Sunday, December 11, 2011

For Real Toads: Dickinson's ballad style

Today, Kerry O'Connor of the writers' group
Imaginary Garden with Real Toads, reintroduced us to the ballad style preferred by Emily Dickinson in much of her poetry.
"Each stanza or quatrain alternates lines of iambic tetrameter (8 syllables) and iambic trimeter (six syllables), with an ABCB rhyme scheme," says Kerry.  "Dickinson's stanzas were not always in strict iambs, though she retained the syllable count.
"Dickinson's  poems might consist of between one and six stanzas and her use of punctuation was idiosyncratic."
Kay Davies photo
I loved that last part. I suspect my punctuation (although I'm quick to correct that of others when requested) is idiosyncratic as well.
I attempted a few (between one and four verses, not six) Dickinsonian ballads today. Like the classic poet herself, I tried to maintain the syllable count but cannot promise the stress should always be on the second syllable.

My heart is heavy with the snow
White’ning the countryside
My love is far, so far afield
And to me he’ll soon ride
Whate’er betides my love that day
What winds will blow and shriek
Toward me I know he will ride
And here my comfort seek
Pull up, my love, pull up, I beg,
Do not in deep snow ride
Your horse may fall and break a leg
And you, my love, might die
Seek refuge, love, where’er you might
Stay warm, my love, and live
For I’ll be here both day and night
And to you comfort give.
Photo courtesy Mr. Google
Mistletoe hangs over my head
And bids you kiss me soft
The berries white can bring romance
When they are hung aloft
So kiss me quick, my darling dear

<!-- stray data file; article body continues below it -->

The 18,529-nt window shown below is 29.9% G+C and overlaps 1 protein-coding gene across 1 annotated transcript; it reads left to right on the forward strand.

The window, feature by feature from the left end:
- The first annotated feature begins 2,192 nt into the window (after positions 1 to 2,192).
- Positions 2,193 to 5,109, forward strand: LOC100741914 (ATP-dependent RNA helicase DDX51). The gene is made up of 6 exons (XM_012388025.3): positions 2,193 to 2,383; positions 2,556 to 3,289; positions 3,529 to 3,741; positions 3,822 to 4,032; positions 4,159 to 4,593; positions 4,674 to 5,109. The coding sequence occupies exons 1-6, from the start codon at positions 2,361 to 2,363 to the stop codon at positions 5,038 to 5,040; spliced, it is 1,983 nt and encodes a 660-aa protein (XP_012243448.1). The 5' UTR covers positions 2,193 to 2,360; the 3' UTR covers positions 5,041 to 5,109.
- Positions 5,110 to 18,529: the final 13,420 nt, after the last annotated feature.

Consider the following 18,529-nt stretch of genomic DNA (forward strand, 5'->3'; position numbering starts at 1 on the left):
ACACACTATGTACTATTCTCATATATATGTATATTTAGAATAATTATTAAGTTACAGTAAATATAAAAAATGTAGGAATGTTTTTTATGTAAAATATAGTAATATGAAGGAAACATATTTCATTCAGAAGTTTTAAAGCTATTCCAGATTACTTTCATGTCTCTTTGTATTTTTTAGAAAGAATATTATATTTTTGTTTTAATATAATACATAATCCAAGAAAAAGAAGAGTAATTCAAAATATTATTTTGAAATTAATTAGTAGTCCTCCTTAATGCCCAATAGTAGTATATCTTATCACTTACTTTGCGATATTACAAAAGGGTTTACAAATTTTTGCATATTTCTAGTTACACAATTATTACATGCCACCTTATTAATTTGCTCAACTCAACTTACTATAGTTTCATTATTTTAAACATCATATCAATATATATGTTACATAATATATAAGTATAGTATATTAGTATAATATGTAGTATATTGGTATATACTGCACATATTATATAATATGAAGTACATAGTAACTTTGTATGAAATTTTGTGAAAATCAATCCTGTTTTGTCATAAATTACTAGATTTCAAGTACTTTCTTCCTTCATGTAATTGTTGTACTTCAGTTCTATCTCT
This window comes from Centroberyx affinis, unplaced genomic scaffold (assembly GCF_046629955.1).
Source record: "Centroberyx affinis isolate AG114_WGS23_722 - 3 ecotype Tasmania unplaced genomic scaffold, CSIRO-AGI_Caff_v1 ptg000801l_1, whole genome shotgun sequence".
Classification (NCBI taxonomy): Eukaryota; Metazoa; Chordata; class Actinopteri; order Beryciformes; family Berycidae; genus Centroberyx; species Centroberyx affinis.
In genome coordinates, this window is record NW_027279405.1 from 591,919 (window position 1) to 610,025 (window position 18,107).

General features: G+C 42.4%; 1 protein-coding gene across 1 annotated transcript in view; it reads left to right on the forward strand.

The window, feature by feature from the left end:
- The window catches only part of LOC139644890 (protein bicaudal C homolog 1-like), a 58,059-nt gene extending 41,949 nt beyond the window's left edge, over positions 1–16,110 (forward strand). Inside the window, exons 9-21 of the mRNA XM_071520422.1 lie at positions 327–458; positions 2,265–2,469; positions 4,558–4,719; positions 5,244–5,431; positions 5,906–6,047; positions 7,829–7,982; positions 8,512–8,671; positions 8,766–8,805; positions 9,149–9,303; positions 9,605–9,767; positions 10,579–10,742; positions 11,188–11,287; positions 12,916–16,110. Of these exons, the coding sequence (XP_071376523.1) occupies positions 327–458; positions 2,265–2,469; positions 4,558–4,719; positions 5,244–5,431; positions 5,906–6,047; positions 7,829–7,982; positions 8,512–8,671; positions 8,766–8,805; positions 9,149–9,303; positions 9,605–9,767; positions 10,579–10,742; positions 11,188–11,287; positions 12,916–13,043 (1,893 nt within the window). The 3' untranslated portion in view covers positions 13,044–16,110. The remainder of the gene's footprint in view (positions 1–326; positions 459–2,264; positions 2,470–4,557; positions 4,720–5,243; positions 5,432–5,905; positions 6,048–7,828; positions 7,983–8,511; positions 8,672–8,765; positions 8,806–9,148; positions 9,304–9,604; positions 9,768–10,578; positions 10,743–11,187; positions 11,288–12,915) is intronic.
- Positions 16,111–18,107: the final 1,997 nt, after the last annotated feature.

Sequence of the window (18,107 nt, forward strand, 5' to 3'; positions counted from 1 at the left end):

Do not kiss another
For in this very place, just here,
Father first kissed Mother
They married and their love lived long
Through new generations
Because the mistletoe bestowed
Kissing’s sweet sensations.
Sketch courtesy Mr. Google
No roses bloom, no pansies preen
Hummingbirds don't hover
But evergreen can still be seen
'Neath the snowy cover
Come, Christmas, soon, and New Year’s Eve
When all will be jolly
And winter’s woe will be relieved
By bells, song and holly.
Kay Davies photo
The flames burn bright upon the logs
But we no wood need buy
Electric flames burn warm
As toast, while on the rug we lie.

Media photo


Tammy said...

Beautiful, and exactly in the style of Emily Dickinson! Thanks for making the evening a little more cozy!

Kerry O'Connor said...

I can see that you had a lot of fun with this, Kay. The first was my favourite with it's romantic voice, and promise of undying love.

Fran said...

Absolutely beautiful, I really love the On Winter Woe poem. Well done! xxx

Jinksy said...

"On Fireglow" does it for me, on a chilly day like today! Thanks! ♥

SquirrelQueen said...

These are all wonderful and sound very much like Dickinson to me. The first one is quite romantic and is my favorite.

Lolamouse said...

Wow! You were quite the overachiever with this assignment! And quite the romantic as well!

Sherry Blue Sky said...

Wow, I am impressed - a "few" Emily Dickinson poems - I am afraid to try one! So well done, they lilt along wonderfully.

Ella said...

Kay, I love the magic warmth of your words! I might have to give this one a beautiful! You really did
challenge Emily; I love what you created. You created a spark of romance, with such a wondrous view!